THE LESSON OF CHATHAM

Waitangi Bay, Chatham Island.  If you want an ultimate of remote and rugged isolation constantly swept by storms and the gale-force winds of the Roaring Forties, here is where you come.

And if you want to know how an unknown genocidal atrocity can teach us how to better deal with guilt-mongering, well, here too is where you come.  Believe it or not, it’s in Polynesia.

The Lesson of Chatham

This island is so old they’ve found dinosaur bones on it 90 million years old.  It was part of the ancient supercontinent Gondwana, broke off from what became Antarctica, sank into the sea, subterranean volcanoes and tectonic uplift raised it back to dry land 3.6 million years ago, and remained uninhabited by man until less than a thousand years ago.

By then, Polynesians had steadily moved east across the Pacific. Originating among the aboriginal people of Taiwan, 5,000 years ago (3000 BC) they began hop-scotching down the east coasts of the Philippines, and along the north coast of New Guinea, to reach New Britain and New Ireland in about 1400 BC.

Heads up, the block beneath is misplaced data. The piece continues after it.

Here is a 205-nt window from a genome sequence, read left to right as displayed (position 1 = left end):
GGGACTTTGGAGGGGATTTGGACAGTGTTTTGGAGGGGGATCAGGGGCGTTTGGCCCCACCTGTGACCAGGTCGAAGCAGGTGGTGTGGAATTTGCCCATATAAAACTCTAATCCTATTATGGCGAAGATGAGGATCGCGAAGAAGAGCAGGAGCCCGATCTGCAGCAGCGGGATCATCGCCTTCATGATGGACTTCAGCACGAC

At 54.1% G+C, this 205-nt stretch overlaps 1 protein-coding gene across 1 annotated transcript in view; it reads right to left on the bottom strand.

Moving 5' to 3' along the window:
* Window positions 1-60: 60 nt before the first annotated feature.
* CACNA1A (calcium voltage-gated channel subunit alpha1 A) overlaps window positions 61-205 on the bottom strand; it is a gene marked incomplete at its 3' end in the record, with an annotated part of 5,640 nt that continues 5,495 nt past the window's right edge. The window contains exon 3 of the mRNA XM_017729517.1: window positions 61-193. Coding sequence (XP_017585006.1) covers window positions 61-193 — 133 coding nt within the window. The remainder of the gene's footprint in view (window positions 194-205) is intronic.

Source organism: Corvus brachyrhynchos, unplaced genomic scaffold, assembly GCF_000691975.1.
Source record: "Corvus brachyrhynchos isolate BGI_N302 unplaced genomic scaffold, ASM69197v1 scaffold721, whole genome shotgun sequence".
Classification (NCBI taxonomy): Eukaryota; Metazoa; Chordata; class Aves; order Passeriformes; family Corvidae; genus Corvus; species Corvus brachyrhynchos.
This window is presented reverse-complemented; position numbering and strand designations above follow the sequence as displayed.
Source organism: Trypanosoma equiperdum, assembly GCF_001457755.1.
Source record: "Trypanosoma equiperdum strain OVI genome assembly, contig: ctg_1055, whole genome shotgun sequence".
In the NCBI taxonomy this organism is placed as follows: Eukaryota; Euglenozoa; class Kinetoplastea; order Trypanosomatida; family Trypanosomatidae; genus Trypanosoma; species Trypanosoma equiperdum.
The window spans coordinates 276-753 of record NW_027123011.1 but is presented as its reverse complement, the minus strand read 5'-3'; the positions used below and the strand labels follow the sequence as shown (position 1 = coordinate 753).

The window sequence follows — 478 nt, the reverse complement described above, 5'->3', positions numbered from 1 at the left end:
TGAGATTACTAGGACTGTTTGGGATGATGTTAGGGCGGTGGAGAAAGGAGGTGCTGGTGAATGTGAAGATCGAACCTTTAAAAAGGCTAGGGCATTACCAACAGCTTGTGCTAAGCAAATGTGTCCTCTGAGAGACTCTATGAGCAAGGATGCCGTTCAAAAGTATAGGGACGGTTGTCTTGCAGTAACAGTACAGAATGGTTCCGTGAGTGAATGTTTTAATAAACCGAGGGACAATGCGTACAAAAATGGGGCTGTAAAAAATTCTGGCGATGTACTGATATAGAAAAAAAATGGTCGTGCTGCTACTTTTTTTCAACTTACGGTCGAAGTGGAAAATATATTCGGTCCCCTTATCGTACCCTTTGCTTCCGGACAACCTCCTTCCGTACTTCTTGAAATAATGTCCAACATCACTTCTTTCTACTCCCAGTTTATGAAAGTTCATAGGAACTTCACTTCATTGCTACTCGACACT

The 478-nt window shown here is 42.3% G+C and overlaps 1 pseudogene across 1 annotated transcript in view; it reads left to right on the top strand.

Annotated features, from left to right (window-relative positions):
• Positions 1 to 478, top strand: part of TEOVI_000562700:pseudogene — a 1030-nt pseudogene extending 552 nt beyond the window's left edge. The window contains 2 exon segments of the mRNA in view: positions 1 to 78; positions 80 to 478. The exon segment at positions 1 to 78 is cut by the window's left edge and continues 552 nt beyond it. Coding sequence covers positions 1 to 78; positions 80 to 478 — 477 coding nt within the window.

There they lingered and learned how to master the sea. By 900 BC via the Solomons and Fiji, they settled Tonga, and by 800 BC, Samoa.  There they lingered again – for some sixteen centuries.

Then, starting about 700 AD, came the epic migrations by which we hail the ancient Polynesians as among the greatest seafarers of history.

Reaching the Marquesas by 700 (all dates now AD), they made those islands with the magical names (Fatu Hiva, Hiva Oa, Nuku Hiva, etc.) their cultural center, from whence they radiated out to settle Hawaii by 900, the Cooks by 1000, and Easter by 1200.

By the end of the 13th century (around 1300), a series of migrations from Rarotonga and other islands in the Cooks reached New Zealand.  Calling themselves Maoris, they settled throughout both North and South Island, separating themselves into different tribes (called iwis).

One such iwi in the southeast corner of South Island decided to conduct what turned out to be the last epic Polynesian migration.  Sometime in the early 1400s, they sailed 530 miles across an unknown empty sea to reach islands they named Rekohu, meaning “misty sky.”  They called themselves Moriori.

The “Polynesian Triangle” was now complete, from Hawaii to Easter to New Zealand.  Note Chatham (Rekohu) at the bottom extremity.

The Lesson of Chatham